Mynewdiet’stak­ing­me­back­totheS­toneAge

The Jewish Chronicle - - Features -

ACOU­PLE OF months ago I had a health check. It went pretty well. All my or­gans were still in­tact and my weight was more or less what it should be.

The doc­tor did add, in a con­ver­sa­tional kind of way, that I was get­ting to the age where I was prob­a­bly find­ing it a bit tougher to keep my weight down.

“Ac­tu­ally,” I replied, “I haven’t re­ally no­ticed any prob­lems at all. My weight never seems to go up that much.”

Clearly, the weight-loss gods were lis­ten­ing and took ob­jec­tion to my hubris, be­cause two weeks later I had put on two ki­los, and a cou­ple of weeks af­ter that, a few more.

Why the sud­den weight gain? Well, when a med­i­cal au­thor­ity tells you that you might strug­gle to main­tain your weight, there is a ten­dency to panic and sud­denly get fat. There was also the fact that I was ex­per­i­ment­ing with Ashke­nazi food dur­ing this pe­riod for a fea­ture I was writ­ing and had de­vel­oped a prob­lem­atic salt-beef sand­wich habit.

Clearly I needed go cold turkey, or at least cold turkey sand­wich, be­cause my read­ing told me that if I left my body to its own de­vices I could be in trou­ble.

Af­ter the age of 40, two things hap­pen — you be­come pro­gres­sively less ac­tive, which means that calo­ries which were for­merly burnt off are now be­ing con­verted into adi­pose tis­sue — ie lard.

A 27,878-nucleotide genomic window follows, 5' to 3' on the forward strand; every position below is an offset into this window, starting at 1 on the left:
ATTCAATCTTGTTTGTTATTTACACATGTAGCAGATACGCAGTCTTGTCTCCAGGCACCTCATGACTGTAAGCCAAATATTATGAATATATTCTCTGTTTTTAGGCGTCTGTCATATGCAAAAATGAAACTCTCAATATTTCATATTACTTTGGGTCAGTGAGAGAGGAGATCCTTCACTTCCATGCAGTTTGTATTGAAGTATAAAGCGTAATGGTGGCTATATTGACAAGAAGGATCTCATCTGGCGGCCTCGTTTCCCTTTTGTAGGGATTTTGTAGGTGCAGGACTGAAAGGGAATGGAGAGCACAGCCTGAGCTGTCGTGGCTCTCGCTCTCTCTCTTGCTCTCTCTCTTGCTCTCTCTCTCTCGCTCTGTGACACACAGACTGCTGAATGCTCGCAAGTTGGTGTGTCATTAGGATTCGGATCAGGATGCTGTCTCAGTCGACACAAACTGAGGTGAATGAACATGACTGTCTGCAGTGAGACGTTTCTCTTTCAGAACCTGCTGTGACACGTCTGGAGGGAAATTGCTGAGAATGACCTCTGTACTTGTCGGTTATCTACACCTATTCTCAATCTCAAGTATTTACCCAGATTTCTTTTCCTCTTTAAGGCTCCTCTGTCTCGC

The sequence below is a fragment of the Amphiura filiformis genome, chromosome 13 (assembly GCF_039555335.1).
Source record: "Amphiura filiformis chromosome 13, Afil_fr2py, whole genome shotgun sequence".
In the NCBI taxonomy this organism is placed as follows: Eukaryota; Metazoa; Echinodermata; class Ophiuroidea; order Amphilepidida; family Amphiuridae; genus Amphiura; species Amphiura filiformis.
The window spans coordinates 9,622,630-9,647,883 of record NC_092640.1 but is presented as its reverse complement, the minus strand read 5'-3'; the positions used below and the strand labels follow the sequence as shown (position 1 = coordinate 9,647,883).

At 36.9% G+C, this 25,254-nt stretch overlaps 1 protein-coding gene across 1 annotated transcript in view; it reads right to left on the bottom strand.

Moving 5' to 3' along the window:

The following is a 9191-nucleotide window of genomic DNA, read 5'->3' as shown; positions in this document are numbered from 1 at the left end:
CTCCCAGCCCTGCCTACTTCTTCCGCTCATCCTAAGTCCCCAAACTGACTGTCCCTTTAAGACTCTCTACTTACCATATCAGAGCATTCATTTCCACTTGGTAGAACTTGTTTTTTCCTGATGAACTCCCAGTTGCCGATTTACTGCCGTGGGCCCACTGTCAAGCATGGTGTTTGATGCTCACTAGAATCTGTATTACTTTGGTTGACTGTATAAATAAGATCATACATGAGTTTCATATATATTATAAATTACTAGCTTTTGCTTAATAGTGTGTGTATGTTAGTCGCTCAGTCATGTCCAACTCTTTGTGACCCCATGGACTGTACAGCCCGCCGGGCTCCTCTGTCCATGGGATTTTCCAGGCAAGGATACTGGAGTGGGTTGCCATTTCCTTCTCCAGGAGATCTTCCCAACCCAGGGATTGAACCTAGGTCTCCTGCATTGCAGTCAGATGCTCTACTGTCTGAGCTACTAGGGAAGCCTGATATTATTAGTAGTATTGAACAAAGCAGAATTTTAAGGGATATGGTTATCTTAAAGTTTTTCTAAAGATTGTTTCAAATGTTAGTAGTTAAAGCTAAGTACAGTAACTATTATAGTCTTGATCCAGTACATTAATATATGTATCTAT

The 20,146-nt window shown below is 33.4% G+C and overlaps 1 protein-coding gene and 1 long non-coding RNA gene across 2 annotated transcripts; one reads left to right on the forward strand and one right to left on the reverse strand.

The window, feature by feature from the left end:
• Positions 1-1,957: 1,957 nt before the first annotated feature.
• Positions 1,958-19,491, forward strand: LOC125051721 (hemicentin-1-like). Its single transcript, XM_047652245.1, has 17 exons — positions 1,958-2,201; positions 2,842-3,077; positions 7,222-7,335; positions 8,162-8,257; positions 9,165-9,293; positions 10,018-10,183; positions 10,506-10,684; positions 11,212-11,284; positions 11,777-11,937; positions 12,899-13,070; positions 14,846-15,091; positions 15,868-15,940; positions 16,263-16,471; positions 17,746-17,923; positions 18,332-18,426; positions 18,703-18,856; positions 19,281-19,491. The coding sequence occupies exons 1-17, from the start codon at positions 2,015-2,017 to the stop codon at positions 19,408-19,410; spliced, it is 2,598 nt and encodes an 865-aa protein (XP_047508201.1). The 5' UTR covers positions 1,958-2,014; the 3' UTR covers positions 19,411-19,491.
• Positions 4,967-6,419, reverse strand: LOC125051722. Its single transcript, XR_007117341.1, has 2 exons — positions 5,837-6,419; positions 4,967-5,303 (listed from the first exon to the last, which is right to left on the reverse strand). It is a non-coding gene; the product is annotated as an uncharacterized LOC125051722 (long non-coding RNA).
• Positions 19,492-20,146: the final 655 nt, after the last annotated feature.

Not just that — the mus­cles shrink and your bones lose den­sity while the fatty bits get more lumpy. So you can step on the scales and be ex­actly the same weight as you were 10 years pre­vi­ously, but ac­tu­ally be car­ry­ing a paunch.

If I was a woman, I would know ex­actly what to do — in­vest in Ryvita and low-fat cream cheese, while cut­ting back on the chocolate and white wine.

But I’m not a woman — de­spite my lumpy bits — and any­way, ac­cord­ing to a book I am read­ing at the mo­ment, di­et­ing makes you fat.

I am hav­ing to face the fact that I am older than I used to be. Not just that — I’m go­ing to get a lot older still. Not a great prospect, but a lot bet­ter than the al­ter­na­tive.

So is there any­thing to be done to turn back the clock? I have ex­plored meth­ods of weight re­duc­tion that don’t make you ap­pear ef­fem­i­nate. Of th­ese, I like the sound of the cave­man diet. This means eat­ing only what they ate in the Stone Age — the kind of pro­tein you can trap your­self (hope­fully there will be a shochet on hand to dis­patch it), plus berries and roots. Ap­par­ently every­one was and healthy back then, al­though to be fair, few of them lived past 27.

See­ing as I can’t find any record of Stone Age sushi, I am go­ing to pass. But I could go low-carb. There is proven weight loss in this method and no ob­vi­ous down­sides as long as you don’t worry too much about kid­ney stones and can­cer.

How­ever, my pre­ferred route is to fol­low the ex­am­ple of a South Amer­i­can tribe I have been read­ing about. Even when they get re­ally old — over 45 — they are still amaz­ingly healthy, mainly be­cause they run ev­ery­where and ex­ist on a sim­ple diet based on corn­meal.

I can fol­low that without any trou­ble. Corn­meal is in essence the same as po­lenta — I’m think­ing sla­pup Ital­ian meal, washed down with a bot­tle of red, fol­lowed by a brisk walk home.

Watch out for the diet book.

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